Lectionary Text: Matthew 14: 22-33
Immediately he made the disciples get into the boat and go on ahead to the other side, while he dismissed the crowds.23And after he had dismissed the crowds, he went up the mountain by himself to pray. When evening came, he was there alone,24but by this time the boat, battered by the waves, was far from the land, for the wind was against them.25And early in the morning he came walking toward them on the sea.26But when the disciples saw him walking on the sea, they were terrified, saying, “It is a ghost!” And they cried out in fear.27But immediately Jesus spoke to them and said, “Take heart, it is I; do not be afraid.”28Peter answered him, “Lord, if it is you, command me to come to you on the water.”29He said, “Come.” So Peter got out of the boat, started walking on the water, and came toward Jesus.30But when he noticed the strong wind, he became frightened, and beginning to sink, he cried out, “Lord, save me!”31Jesus immediately reached out his hand and caught him, saying to him, “You of little faith, why did you doubt?”32When they got into the boat, the wind ceased.33And those in the boat worshiped him, saying, “Truly you are the Son of God.”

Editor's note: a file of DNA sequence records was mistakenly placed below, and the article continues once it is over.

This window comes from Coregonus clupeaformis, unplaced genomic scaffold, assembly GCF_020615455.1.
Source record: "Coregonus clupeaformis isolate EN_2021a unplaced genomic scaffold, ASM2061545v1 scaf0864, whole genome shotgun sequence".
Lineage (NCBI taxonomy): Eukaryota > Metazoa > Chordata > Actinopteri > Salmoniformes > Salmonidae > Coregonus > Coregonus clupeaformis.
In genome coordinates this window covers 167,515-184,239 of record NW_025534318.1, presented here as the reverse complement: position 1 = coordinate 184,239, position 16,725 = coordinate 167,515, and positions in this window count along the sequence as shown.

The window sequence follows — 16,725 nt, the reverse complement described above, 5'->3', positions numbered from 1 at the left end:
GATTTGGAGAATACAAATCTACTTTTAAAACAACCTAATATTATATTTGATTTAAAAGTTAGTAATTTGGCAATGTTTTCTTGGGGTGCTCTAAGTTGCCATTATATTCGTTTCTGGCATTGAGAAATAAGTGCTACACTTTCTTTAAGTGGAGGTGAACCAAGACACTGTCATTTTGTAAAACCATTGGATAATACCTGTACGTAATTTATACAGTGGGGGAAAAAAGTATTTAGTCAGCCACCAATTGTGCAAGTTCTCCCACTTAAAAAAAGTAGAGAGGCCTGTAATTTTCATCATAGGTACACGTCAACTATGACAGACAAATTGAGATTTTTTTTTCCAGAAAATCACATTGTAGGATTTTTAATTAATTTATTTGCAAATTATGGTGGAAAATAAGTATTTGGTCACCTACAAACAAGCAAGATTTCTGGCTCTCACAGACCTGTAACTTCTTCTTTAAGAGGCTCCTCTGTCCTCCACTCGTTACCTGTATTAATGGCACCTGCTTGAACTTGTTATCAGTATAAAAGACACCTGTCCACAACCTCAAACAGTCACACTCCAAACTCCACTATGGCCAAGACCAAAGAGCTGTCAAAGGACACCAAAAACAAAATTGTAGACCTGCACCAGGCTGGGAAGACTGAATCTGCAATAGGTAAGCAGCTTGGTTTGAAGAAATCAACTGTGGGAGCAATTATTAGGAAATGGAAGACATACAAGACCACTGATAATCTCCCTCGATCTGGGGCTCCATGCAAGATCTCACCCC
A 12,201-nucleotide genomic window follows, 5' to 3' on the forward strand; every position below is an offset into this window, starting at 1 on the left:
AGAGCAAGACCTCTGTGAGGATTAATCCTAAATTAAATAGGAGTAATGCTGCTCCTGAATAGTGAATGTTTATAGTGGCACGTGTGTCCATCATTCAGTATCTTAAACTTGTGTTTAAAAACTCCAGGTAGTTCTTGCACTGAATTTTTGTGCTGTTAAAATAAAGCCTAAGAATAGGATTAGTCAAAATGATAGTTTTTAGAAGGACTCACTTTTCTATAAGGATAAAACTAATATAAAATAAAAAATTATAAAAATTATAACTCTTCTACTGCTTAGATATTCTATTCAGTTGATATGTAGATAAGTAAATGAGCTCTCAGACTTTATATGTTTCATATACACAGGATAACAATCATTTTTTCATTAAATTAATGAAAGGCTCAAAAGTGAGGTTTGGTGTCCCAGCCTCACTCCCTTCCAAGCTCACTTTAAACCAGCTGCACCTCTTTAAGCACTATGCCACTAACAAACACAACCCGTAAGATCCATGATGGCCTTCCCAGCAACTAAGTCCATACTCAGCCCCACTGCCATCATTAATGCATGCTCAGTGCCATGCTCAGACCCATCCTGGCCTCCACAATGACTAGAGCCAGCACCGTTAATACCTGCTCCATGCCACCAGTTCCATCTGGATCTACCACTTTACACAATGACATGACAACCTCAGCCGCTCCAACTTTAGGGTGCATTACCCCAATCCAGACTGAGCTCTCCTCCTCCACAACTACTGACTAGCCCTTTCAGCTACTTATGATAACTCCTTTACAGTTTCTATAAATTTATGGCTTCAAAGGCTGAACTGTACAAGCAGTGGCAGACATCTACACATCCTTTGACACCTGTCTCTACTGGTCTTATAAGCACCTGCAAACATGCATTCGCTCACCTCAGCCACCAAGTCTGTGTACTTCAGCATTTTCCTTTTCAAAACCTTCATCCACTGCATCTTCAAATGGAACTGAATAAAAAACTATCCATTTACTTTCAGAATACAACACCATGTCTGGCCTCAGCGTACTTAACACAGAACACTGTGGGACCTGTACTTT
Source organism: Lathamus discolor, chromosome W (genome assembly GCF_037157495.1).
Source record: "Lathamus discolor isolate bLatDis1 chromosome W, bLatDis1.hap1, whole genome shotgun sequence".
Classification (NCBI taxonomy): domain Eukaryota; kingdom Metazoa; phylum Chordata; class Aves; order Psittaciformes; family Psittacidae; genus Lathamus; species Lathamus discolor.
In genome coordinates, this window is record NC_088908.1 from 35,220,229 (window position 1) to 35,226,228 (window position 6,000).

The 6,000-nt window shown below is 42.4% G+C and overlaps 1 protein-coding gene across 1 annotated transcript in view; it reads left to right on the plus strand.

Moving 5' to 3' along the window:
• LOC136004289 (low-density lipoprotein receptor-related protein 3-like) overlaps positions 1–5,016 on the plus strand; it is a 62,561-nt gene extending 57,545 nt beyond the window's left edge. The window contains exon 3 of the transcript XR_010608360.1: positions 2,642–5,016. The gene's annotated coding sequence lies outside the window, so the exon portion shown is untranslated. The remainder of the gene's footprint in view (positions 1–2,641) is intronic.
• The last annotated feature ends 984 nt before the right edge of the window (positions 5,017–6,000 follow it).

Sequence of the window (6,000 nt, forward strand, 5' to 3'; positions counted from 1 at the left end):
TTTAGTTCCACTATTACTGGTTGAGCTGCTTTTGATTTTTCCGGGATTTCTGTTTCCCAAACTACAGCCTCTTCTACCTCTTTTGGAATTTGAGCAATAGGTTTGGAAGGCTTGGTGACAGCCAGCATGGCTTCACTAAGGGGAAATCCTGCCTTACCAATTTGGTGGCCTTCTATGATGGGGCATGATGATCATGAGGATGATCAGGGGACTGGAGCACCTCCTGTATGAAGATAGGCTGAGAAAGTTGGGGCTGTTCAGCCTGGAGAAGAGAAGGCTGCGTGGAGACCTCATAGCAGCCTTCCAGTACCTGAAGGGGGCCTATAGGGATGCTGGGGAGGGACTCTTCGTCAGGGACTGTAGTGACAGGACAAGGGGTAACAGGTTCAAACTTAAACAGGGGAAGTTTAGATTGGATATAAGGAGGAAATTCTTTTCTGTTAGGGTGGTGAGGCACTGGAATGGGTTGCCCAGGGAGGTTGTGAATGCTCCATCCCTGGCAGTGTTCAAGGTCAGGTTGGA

One year ago today, I adopted a rescued Labrador retriever. He had been picked up in some place downtown where people throw food for homeless dogs. He landed at B.A.R.C. (For those non-Houstonians, that’s the Bureau of Animal Regulation and Control. I think they used to call it the “city pound”.) and was there, unbelievably, for three months. On the night before he was to be put down, someone at B.A.R.C. called Scout’s Honor Rescue and told them to come get this “wonderful little black lab” before they put him down. He was put into foster care and, unbelievably, I found him on the Internet with his own page asking to be adopted. (Isn’t technology amazing?) Somewhere along the way, someone had named him Vader, which I just thought was odd. So, I changed his name to Maynard. (Which, admittedly, YOU may think is odd!) It means “one who is mighty and brave”. It just seemed to fit for a rescue dog. He had been hungry and homeless and out in the elements. He had been caged and deserted and begging. But when he came home with me, it took a little while. He was enamored with the dog toys. He was amazed that there was dinner every night. He thought the yard and the walks were wonderful. But when I left him, there was a look in his eyes. I think he always wondered if I was really coming back. A year later, that look is not there. He has been swept into my unpredictable life. He has often been the last one picked up from his weekly daycare outing and a couple of weeks ago, he had to be “emergency boarded” because his owner got tied up at a hospital with a pastoral care visit. And yet, he knows, beyond a shadow of a doubt, that I will come and take him home. That is what it means to be one who is mighty and brave—not that fear no longer exists, but that it is no longer the controlling force in one’s life.